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WikiLeaks: 2008-11-05: 08BAGHDAD3506: Christian Leaders Disappointed in Quotas Outcome; UNAMI More Positive

by WikiLeaks. 08BAGHDAD3506: November 05, 2008.

Posted: Monday, December 30, 2013 at 12:35 PM UT


Viewing cable 08BAGHDAD3506, CHRISTIAN LEADERS DISAPPOINTED IN QUOTAS OUTCOME;

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Reference ID Created Classification Origin
08BAGHDAD3506 2008-11-05 11:24 CONFIDENTIAL Embassy Baghdad
VZCZCXRO3521
PP RUEHBC RUEHDE RUEHIHL RUEHKUK
DE RUEHGB #3506/01 3101124
ZNY CCCCC ZZH
P 051124Z NOV 08
FM AMEMBASSY BAGHDAD
TO RUEHC/SECSTATE WASHDC PRIORITY 0226
INFO RUCNRAQ/IRAQ COLLECTIVE PRIORITY
C O N F I D E N T I A L SECTION 01 OF 02 BAGHDAD 003506 
 
SIPDIS 
 
DEPT FOR NEA/I, DRL 
 
E.O. 12958: DECL: 11/05/2018 
TAGS: KIRF PGOV PHUM PREL IZ
SUBJECT: CHRISTIAN LEADERS DISAPPOINTED IN QUOTAS OUTCOME; 
UNAMI MORE POSITIVE 
 
REF: BAGHDAD 3489 
 
Classified By: By Political Counselor Robert S. Ford for reasons 1.4(b) 
 and (d). 
 
Summary and Comment 
-------------------- 
 
1.  (C)   Several prominent Christian leaders expressed 
bitter disappointment over the single-seat minority quotas in 
the Provincial Elections Law (PEL) passed on November 3 
(reftel), and several minority groups issued a joint protest 
statement on November 4.  While all were frustrated, views on 
why the quotas for minorities, and especially Christians, who 
believe their greater numbers entitle them to more seats, 
were reduced to only single seats differed.  Their ideas on 
what Christians should do next to register their dismay also 
vary.  UNAMI had put forward a proposal that would have given 
more seats to Christian minorities, but it views the November 
3 PEL outcome as a step forward for minorities.  We share 
UNAMI's view that the Council of Representatives has 
acknowledged the principle of minority rights, even if the 
seats fall short of the desired outcome from the minorities' 
point of view.  Christian political leaders likely will keep 
pushing for a larger quota of seats in selected provincial 
councils for the 2009 and future provincial elections.  The 
Ambassador had urged Parliament speaker Mashadani and Vice 
President Abdel Mehdi from the main Shia Islamist bloc to 
support the original UNAMI proposal.  Looking forward, the 
Embassy is in constant contact with a variety of Christian 
and other minority group activists as the Christian political 
leaders themselves ponder their next steps.  End summary and 
comment. 
 
Unrealistic Expectations 
------------------------ 
 
2.  (C)  Yonadem Kanna, a parliamentarian and leader of the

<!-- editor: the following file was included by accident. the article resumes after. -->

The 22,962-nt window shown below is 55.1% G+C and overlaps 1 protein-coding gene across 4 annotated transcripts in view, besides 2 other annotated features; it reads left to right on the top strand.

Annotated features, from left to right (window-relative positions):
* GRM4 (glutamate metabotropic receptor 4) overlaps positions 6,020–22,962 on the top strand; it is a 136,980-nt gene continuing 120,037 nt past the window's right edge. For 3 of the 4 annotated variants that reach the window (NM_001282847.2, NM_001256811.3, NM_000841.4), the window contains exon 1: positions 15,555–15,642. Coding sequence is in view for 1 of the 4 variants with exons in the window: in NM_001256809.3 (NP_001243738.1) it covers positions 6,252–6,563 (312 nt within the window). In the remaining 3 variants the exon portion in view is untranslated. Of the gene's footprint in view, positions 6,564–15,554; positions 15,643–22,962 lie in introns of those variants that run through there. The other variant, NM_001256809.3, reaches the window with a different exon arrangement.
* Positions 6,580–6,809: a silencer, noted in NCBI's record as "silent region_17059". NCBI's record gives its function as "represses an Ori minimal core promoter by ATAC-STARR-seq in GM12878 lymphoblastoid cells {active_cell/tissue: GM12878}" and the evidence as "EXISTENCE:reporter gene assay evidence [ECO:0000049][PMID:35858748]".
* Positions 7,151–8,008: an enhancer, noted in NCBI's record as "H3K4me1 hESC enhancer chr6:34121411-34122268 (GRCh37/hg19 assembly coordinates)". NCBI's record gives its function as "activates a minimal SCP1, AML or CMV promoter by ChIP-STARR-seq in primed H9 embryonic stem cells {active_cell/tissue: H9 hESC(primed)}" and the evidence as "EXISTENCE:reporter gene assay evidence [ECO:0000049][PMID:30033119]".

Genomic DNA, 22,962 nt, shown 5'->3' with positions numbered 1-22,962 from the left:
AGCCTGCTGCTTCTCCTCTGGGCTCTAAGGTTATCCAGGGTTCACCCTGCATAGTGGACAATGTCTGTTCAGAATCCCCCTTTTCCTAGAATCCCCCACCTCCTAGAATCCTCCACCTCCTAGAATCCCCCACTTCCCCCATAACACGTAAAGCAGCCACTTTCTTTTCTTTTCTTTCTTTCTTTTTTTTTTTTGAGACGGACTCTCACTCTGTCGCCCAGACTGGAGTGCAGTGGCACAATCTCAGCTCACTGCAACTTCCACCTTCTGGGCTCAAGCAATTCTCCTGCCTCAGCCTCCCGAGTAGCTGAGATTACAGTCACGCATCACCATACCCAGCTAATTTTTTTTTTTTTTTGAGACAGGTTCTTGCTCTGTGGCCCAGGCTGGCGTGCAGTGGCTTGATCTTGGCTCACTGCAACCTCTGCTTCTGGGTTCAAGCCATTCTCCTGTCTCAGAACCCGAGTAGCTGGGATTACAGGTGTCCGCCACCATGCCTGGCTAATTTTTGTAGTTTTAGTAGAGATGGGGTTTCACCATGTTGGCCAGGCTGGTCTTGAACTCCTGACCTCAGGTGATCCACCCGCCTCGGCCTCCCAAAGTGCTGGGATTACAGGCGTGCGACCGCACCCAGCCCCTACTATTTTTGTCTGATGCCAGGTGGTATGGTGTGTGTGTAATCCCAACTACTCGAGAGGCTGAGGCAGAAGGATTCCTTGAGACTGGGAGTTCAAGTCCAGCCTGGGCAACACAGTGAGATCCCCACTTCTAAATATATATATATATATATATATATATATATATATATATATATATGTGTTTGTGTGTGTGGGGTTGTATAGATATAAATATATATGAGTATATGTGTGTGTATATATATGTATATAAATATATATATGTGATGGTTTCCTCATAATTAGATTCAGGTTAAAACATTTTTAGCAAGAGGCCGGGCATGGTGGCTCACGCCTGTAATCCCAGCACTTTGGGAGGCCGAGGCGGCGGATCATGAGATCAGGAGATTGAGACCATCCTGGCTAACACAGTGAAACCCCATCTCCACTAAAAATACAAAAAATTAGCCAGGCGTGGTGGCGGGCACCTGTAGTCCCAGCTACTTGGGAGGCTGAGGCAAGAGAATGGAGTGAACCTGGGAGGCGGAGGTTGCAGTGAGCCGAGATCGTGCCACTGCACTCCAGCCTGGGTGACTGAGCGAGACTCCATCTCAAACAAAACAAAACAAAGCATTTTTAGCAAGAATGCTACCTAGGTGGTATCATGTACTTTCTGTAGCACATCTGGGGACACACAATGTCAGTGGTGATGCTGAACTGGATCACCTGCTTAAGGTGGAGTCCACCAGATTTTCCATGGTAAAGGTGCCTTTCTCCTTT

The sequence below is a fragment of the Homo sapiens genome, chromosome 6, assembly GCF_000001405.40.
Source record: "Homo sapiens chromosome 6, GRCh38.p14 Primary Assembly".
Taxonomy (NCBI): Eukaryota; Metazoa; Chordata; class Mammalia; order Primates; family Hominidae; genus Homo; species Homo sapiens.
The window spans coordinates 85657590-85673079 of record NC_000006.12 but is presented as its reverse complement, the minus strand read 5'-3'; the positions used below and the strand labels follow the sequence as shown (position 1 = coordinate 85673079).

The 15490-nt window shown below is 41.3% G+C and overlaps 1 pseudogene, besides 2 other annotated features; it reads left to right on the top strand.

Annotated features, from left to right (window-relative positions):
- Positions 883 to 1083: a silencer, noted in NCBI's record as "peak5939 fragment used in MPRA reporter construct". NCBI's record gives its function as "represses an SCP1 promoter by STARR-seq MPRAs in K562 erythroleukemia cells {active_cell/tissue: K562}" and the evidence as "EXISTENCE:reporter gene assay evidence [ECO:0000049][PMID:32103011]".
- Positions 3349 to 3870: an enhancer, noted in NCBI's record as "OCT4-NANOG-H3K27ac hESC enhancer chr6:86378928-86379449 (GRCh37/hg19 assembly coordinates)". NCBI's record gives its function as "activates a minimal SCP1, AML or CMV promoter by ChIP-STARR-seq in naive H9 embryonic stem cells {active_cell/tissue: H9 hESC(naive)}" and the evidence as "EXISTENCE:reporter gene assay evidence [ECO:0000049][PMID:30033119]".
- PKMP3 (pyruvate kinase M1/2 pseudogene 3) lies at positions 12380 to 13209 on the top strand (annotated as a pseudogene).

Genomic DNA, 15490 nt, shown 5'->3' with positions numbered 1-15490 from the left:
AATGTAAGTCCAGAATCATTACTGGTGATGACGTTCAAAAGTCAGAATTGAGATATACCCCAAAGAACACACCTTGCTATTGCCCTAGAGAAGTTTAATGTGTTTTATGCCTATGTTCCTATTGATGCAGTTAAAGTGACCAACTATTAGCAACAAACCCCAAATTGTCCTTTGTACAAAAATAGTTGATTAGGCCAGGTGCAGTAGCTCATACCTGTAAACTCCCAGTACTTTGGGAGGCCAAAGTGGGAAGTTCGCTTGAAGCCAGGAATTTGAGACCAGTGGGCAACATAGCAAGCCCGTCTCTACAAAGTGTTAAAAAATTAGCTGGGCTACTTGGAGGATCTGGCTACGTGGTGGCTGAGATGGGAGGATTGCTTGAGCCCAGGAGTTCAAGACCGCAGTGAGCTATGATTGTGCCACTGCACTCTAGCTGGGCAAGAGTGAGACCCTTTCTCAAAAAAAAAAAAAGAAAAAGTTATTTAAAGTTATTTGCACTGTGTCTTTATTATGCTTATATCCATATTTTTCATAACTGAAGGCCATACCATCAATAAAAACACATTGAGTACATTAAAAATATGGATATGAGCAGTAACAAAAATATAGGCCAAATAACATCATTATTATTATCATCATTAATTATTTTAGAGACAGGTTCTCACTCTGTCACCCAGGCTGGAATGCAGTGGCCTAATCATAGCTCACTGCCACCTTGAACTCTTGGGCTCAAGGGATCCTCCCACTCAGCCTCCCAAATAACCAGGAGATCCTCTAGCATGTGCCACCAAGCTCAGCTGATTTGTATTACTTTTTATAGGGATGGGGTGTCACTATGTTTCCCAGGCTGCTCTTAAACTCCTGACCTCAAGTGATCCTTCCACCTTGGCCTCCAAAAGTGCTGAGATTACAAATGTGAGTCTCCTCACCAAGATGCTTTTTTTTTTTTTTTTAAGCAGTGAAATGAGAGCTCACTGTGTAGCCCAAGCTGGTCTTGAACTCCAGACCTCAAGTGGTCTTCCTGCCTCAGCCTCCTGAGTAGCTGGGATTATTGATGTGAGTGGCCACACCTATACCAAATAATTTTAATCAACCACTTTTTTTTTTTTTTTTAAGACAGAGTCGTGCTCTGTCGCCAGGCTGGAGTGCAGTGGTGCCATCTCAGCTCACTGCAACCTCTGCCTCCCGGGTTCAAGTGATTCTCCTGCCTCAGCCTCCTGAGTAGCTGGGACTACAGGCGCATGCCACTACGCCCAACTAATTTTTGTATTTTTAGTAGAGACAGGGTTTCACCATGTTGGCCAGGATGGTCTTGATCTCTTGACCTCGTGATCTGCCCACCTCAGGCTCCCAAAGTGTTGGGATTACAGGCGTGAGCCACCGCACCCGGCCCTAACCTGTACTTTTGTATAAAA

Assyrian Democratic Movement (ADM), bitterly complained to 
PMIN on November 4 about the Council of Representatives' 
setting aside only one seat for Christians in Ninewah and 
Baghdad during its November 3 vote on Article 50 of the 
Provincial Elections.  He said the parliament's Sunni Arab 
and Shia majority had refused to grant more because they 
feared that a larger Christian contingent in the Ninewah 
provincial council would team up with the eventual Kurdish 
contingent to reach the one-third of the council's membership 
required by law to seek integration of Ninewah into the 
Kurdish Regional Government.   (Comment:  another prominent 
parliamentarian, Hamid Musa of the Iraqi Communist party, 
explained the political calculation in the exact same terms 
on November 4.  Anti-Kurdish parliamentarian Hanan Qeddo, 
from the Ninewah Shebak community, went a step further and 
charged that the Kurds had encouraged Kanna to seek three 
seats in Ninewah knowing that it would trigger the backlash 
from the Sunni Arabs and Shia and thus make the Kurds look 
better.  End Comment.)  Kanna acknowledged it was unlikely 
there would be yet another amendment to change minority 
representation for the councils elected in 2009.  He said the 
Christian leadership might call for a boycott.   PMIN 
cautioned against a boycott, noting that the Iraqi Christians 
instead should mobilize their voters to lock in the official 
recognition that they had secured and to demonstrate that the 
set-aside for them does not reflect the true numbers of 
Iraq's Christian communities. 
 
3.  (C)  Hashim Al-Ta'e, chairman of the CoR ad hoc committee 
on provincial elections, in meetings with Deputy Polcouns 
before and after the September 24 vote, said that Kanna met 
with him numerous times to try to increase the Christian 
quotas.  Al-Ta'e said he believed Kanna's demands were